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Case law denies the Possibility of Objection by a GmbH shareholder affected by a Redemption

News from the GmbH Shareholder List

The compulsory redemption of GmbH shares by shareholder resolution has drastic consequences: Provided it is effective, it leads to the immediate elimination of the shares and the immediate loss of the membership rights and obligations of the shareholder concerned. The law and jurisdiction set high requirements for a compulsory redemption. In particular, the compulsory redemption and its conditions must have been precisely agreed between the shareholders in the articles of association of the GmbH. The consequences of the redemption are nevertheless remarkable, as the shareholder concerned cannot instantly defend himself against the fact that his shareholding is regarded as no longer existing from one moment to the next. If the other shareholders cite an important reason for the redemption, he does not even have the right to vote on the resolution to redeem his shares.

As part of a redemption, the shares of the remaining shareholders are often "topped up" by the amount of the redeemed shares. The company must then record the entire process in a new shareholder list and submit it to the commercial register. This is precisely where a new ruling by the Berlin Court of Appeal (Kammergericht Berlin) comes into play: using a very technical legal argument, it denies the shareholder affected by a redemption, who considers the redemption to be unjustified, the opportunity to have an objection assigned to the list of shareholders in the commercial register (KG Berlin dated 28.6.2023, 23 U 41/23). But one thing at a time:

The list of shareholders is enormously important in GmbH law. With regard to the membership rights of the shareholders, only those who are entered in the list of shareholders are deemed to be shareholders. This applies even if the list of shareholders is incorrect, i.e. if the persons listed in the list of shareholders are not the true owners of the shares. Under certain circumstances, even such "unauthorized persons" can then effectively sell shares to third parties acting in good faith, so that the true owners lose their shares and have to rely on the not always promising assertion of claims for damages. The shareholder affected by a redemption also saw this risk in the decision of the Court of Appeal. This was because the new list of shareholders no longer showed his redeemed shares at all; instead, the list showed an increased participation of the other shareholders. The shareholder concerned considered the redemption to be unjustified and wanted an objection to be added to the list of shareholders in the commercial register. This was intended to make it impossible for the other shareholders to effectively sell their increased shareholding to third parties acting in good faith. He relied on Section 16 para. 3 sentence 4 GmbHG, which opens up the general possibility of such an objection.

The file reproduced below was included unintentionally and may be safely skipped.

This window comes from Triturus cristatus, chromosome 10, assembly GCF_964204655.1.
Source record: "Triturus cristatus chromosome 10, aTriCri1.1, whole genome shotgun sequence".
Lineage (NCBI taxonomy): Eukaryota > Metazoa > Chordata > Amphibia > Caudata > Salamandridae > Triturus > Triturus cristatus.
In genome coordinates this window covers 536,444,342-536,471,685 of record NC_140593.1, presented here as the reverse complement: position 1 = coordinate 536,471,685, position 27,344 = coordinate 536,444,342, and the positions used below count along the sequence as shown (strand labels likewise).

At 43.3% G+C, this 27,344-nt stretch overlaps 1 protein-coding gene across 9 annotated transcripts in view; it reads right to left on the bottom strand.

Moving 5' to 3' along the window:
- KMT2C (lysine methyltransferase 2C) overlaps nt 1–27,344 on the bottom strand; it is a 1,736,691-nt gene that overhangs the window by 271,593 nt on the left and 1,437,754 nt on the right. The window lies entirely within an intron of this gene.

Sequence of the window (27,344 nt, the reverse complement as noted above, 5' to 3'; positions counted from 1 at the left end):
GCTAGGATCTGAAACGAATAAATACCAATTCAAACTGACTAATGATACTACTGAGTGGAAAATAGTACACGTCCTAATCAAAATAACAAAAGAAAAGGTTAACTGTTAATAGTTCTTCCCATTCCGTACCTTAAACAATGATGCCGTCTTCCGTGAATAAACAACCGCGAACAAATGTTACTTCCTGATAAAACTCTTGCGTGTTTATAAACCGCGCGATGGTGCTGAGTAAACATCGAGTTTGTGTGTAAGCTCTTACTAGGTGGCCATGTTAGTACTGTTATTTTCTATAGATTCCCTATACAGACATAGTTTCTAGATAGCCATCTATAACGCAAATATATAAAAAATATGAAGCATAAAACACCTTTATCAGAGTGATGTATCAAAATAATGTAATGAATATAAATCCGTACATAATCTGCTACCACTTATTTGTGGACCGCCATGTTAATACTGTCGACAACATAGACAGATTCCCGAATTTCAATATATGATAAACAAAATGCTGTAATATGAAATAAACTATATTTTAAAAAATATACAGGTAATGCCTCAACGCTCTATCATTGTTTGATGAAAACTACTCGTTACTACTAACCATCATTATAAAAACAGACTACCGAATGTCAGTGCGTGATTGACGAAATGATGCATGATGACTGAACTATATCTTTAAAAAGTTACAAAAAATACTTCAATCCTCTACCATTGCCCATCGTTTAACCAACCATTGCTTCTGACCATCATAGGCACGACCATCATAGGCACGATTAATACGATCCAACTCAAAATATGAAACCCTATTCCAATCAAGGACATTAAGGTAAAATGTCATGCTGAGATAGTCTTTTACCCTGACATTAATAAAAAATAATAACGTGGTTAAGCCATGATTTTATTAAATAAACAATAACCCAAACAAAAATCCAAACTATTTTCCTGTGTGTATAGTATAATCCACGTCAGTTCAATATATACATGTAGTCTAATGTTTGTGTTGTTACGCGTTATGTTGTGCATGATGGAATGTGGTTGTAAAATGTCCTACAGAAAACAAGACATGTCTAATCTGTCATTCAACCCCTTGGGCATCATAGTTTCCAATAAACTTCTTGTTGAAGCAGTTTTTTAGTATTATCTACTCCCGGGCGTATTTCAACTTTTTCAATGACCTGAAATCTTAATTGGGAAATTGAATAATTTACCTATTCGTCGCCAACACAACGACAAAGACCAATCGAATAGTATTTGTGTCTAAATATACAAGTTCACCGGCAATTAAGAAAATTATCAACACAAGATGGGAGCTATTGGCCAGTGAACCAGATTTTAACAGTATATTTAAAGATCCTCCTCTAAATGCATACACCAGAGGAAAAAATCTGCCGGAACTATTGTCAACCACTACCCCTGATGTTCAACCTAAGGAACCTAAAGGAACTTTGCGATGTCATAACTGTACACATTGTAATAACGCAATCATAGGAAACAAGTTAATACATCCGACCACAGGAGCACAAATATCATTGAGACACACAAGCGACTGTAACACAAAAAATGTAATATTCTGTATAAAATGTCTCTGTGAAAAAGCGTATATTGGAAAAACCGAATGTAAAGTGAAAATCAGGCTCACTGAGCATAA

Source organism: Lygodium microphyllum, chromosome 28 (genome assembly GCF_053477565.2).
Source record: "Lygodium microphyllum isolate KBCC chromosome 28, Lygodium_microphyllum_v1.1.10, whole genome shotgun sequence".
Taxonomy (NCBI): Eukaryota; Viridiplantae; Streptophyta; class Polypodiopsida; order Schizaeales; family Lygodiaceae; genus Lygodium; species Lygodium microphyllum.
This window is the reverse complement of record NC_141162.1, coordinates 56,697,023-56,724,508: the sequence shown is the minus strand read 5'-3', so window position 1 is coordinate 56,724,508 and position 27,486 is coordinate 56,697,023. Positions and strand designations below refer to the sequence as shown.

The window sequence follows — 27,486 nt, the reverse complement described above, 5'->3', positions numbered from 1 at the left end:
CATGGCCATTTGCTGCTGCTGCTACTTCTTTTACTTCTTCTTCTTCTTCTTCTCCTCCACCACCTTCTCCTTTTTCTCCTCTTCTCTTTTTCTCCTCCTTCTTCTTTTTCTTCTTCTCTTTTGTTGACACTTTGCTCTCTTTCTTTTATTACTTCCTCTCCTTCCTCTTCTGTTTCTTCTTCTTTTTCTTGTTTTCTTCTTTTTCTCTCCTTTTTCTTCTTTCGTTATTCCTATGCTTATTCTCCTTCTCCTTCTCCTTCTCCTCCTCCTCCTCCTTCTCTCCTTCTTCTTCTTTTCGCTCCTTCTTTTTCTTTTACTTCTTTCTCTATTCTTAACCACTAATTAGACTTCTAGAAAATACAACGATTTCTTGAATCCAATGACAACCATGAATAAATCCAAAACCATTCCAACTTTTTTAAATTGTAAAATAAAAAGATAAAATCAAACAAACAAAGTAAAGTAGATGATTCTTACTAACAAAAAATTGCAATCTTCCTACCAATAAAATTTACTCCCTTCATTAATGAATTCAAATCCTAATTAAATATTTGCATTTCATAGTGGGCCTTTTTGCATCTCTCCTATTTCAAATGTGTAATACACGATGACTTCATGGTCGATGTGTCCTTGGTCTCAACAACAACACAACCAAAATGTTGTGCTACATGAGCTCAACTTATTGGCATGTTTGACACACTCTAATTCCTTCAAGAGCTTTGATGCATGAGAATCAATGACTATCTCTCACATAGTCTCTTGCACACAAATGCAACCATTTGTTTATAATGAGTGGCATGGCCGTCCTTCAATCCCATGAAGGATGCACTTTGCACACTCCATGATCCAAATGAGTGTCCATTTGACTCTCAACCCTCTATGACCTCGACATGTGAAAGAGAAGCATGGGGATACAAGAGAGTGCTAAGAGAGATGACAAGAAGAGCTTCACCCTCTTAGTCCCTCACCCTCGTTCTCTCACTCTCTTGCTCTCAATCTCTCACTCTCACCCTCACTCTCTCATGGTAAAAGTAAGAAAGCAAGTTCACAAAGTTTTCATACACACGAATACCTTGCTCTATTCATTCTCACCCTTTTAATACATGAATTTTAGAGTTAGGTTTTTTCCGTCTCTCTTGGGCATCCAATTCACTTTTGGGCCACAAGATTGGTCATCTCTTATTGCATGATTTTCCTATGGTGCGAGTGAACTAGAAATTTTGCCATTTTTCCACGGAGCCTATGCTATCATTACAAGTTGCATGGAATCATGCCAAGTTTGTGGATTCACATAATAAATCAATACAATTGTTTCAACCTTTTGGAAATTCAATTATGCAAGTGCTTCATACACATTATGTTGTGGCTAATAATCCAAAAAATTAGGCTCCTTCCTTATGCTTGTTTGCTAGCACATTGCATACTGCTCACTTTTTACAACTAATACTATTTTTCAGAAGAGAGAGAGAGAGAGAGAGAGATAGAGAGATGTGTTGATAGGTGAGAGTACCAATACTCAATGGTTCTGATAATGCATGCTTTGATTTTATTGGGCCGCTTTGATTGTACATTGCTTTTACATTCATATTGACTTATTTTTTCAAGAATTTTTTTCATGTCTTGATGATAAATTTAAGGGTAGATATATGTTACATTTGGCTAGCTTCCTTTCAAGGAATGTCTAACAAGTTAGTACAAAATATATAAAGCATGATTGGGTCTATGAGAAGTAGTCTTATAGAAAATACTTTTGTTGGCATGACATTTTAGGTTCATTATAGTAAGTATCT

The Court of Appeal has now rejected the request, based on the following reasoning: Section 16 para. 3 sentence 4 GmbHG protects the true owner of a share from a third party effectively acquiring his share in good faith from someone who is incorrectly shown as the shareholder in the list of shareholders. In the case of redemption, however, the share is not shown in the list of shareholders at all, so there is no share that an unauthorized person could effectively sell. Section 16 para. 3 sentence 4 GmbHG does not apply to this case and a contradiction to the list of shareholders is therefore not permissible.


At first glance, the judgment of the Court of Appeal appears to contain contradictory evaluations: The person whose share is wrongly allocated to someone else in the list of shareholders can obtain an objection to the shareholder list. The person who has wrongly "lost" his share due to redemption cannot.

In the application of the law, however, the judgment of the Court of Appeal is consistent in itself: Section 16 para. 3 sentence 4 GmbHG actually systematically only refers to shares that are still shown in the list of shareholders, even if with the incorrect owner. Section 16 para. 3 sentence 4 GmbHG - at least when interpreted narrowly - does not cover cases in which shares no longer appear in the shareholder list due to redemption. In its decision, the Court of Appeal emphasizes very revealingly that an acquisition in good faith would not even be possible in the redemption cases: If the redemption was invalid, the increased shareholdings of the other shareholders could not be effectively acquired in good faith, as the law only protects the good faith in the ownership of the shares, but not in the amount of the share value. It remains to be seen whether other courts will follow this view.

The shareholder affected by a compulsory redemption is nevertheless disappointed by the ruling in his interest in pointing out what he considers to be an incorrect list of shareholders by means of an objection. Following the ruling of the Court of Appeal, the only thing left for him to do to prevent this is to react quickly: he can obtain interim legal protection against the company to prohibit a new list of shareholders in which he no longer appears from being submitted at all to the commercial register.


Angela Poschenrieder

Dr. Angela Poschenrieder


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